City of Pleasanton

PLEASANTON — Steps for an expansion of a Public Storage facility on Stanley Boulevard recently moved ahead.

In a Dec. 15 public hearing, the council approved a reduction to the Affordable Housing Fees from $2.2 million to $137,000, along with the project’s design plans.

With the approval of the design and conditional use permit, the applicant will demolish seven existing storage buildings and an office located at 3716 Stanley Blvd. to construct a 900 square-foot office, a 9,750 square-foot one-story storage building and a 197,410 square-foot three-story storage building. The project will also plant trees to provide a buffer and construct and maintain a nearby trail.

Both decisions were made in 3-1 votes, with Vice Mayor Kathy Narum dissenting each time. Councilmember Jack Balch abstained due to his involvement on the project as a planning commissioner.

The lengthy hearing and subsequent decisions were the culmination of three years' worth of planning and revisions to the design. The planning commission’s 4-1 approval of the applications in October were later appealed by Councilmember Julie Testa, who stated the designs were not in line with the city’s general plan. The applicant provided staff with updated plans on Dec. 8.

“I’m very pleased with the changes that have happened and how rapidly it was done,” Testa said during the Dec. 15 meeting. “I do not believe this project a couple of weeks ago was what our community deserved.”

Narum’s “no” vote to approve the design followed her statement about a lack of opportunity to obtain community input. She further pointed out concerns of public speakers from the nearby Irby Ranch homes, who said three-story buildings would block scenic views. Residents Devang Adraru and Mithria, along with some of their neighbors, cited additional issues to include impact on wildlife, pollution, traffic, flashing lights and invasion of privacy, as the building heights would overlook backyards.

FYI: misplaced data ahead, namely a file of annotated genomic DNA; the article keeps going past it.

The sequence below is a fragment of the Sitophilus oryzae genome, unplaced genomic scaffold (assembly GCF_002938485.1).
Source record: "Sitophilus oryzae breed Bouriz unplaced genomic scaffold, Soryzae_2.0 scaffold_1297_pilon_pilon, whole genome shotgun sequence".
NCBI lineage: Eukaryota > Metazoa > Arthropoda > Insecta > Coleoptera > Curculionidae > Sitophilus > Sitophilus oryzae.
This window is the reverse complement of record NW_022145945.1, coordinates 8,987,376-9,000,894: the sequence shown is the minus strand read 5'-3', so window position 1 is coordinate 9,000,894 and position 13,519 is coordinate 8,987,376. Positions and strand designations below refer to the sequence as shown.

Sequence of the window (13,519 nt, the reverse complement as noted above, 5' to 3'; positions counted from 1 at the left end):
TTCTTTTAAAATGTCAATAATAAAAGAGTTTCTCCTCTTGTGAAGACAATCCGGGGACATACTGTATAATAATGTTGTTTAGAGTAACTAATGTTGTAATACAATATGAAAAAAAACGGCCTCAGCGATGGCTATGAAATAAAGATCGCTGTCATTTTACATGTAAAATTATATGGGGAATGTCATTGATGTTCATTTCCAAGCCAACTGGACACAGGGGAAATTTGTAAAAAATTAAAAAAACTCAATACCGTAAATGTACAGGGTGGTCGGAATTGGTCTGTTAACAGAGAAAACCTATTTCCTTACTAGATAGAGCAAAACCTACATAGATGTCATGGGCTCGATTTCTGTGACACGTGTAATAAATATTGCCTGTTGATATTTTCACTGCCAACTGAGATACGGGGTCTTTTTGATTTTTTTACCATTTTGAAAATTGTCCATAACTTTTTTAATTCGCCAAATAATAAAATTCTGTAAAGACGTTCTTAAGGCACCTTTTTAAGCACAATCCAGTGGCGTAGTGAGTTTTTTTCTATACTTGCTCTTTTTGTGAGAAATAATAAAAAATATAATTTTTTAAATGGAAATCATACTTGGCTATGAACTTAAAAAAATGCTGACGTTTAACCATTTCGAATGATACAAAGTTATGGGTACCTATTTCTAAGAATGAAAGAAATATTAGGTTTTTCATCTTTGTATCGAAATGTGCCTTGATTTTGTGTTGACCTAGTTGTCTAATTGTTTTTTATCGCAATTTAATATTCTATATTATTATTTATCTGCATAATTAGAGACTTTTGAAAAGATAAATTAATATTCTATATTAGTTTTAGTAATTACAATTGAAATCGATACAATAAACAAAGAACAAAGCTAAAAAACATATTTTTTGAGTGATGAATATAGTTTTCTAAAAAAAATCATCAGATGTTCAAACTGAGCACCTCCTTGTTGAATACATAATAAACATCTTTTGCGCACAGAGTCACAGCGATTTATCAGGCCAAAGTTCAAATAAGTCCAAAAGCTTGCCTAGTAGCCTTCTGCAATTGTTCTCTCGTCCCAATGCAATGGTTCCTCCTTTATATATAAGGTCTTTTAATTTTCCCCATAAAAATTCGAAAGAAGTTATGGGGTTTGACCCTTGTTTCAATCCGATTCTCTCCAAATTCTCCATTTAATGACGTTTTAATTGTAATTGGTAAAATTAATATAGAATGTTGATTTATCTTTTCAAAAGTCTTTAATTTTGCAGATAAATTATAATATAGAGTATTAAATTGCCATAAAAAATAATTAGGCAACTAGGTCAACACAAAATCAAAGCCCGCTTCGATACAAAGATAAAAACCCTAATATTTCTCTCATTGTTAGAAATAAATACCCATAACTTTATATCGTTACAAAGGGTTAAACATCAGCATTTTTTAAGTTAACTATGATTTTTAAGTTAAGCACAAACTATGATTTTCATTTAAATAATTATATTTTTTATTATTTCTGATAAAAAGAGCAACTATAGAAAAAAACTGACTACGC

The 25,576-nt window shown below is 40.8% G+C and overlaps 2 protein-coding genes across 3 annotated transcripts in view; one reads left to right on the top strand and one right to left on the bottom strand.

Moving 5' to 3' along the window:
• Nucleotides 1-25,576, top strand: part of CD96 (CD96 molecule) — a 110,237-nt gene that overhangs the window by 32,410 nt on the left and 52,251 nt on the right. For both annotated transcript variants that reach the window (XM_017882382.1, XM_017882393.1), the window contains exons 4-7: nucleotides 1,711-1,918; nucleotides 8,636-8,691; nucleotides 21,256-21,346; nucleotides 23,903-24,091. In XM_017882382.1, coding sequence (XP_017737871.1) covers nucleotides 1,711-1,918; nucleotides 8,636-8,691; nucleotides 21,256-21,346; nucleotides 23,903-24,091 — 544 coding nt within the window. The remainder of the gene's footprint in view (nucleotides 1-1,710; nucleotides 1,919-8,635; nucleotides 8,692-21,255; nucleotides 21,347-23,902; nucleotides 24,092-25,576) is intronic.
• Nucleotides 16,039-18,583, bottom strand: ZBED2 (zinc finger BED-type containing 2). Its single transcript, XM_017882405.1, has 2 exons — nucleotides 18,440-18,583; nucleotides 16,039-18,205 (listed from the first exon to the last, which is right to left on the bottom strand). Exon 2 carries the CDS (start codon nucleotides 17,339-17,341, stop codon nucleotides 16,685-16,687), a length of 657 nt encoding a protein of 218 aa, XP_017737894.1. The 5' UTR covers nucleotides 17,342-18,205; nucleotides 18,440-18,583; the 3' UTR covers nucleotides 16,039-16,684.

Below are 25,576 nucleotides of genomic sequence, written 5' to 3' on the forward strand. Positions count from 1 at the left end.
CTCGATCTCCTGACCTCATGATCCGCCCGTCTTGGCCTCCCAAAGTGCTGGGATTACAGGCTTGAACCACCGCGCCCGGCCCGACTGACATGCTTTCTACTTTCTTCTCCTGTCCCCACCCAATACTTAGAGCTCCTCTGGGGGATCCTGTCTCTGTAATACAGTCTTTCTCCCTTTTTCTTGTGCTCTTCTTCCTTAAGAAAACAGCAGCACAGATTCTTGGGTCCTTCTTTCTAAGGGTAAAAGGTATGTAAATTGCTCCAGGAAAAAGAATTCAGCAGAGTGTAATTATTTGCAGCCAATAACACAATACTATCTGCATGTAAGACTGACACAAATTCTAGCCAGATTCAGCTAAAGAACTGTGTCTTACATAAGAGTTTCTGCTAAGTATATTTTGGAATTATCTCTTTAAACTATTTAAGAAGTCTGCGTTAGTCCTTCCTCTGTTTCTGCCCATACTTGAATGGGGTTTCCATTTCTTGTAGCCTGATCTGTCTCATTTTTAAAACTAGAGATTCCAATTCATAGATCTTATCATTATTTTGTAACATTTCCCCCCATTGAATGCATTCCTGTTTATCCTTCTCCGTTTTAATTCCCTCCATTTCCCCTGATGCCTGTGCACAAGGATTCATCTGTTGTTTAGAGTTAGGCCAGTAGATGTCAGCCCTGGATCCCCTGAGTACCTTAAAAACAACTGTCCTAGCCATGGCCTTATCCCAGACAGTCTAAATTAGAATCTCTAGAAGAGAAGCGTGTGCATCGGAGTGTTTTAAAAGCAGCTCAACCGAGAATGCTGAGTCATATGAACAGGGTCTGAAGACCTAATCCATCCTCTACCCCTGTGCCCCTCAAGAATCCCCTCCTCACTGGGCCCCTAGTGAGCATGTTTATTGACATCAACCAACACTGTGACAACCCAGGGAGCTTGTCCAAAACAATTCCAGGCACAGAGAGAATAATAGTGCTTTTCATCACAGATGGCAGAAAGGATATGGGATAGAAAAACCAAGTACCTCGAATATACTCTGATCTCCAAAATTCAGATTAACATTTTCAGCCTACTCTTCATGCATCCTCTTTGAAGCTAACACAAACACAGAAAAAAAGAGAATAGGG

“Based on residents’ concerns of the blocked views, I don’t see a benefit to the pitched roofs,” Narum said, noting she would prefer a flat-top design. “It’s an industrial area, and we’re trying to make something into mixed use when it’s industrial.”

Testa stated that she would have preferred the buildings to be lower in height altogether, but at this point in the process, the gabled rooftops would at least offer an aesthetic appeal in conformance with the neighboring homes.

Elen Clark, director of community development, further stated that a study found the traffic impact on the site would be minimal, given the use of rental facilities. Those who utilize storage facilities are typically not visiting units on a regular basis.

On affordable housing, the project presented a unique circumstance — it would increase commercial development, but only add three to five employees in need of housing in Pleasanton. In addition, one of those workers would reside on-site, further decreasing the demand on affordable housing that Public Storage would place on the city through employment generation. The Affordable Housing Fee required for the project was estimated at $2.2 million. Staff recommended cutting it to $68,973, but provided a range of fee options.

The council agreed to a fee of $137,000, as motioned by Councilmember Valerie Arkin, who noted $68,973 was too low. While Councilmember Julie Testa reiterated her stance on the importance of supporting affordable housing within the city, she voted “yes” after her original motion to accept staff’s option 2 for $516,878 was declined. Mayor Karla Brown indicated half a million was too much to charge a company that would only provide up to five employees to the city. She agreed to the amount proposed by Arkin. Narum voted “no,” preferring staff’s recommendation and expressing concerns about discouraging investment in the community.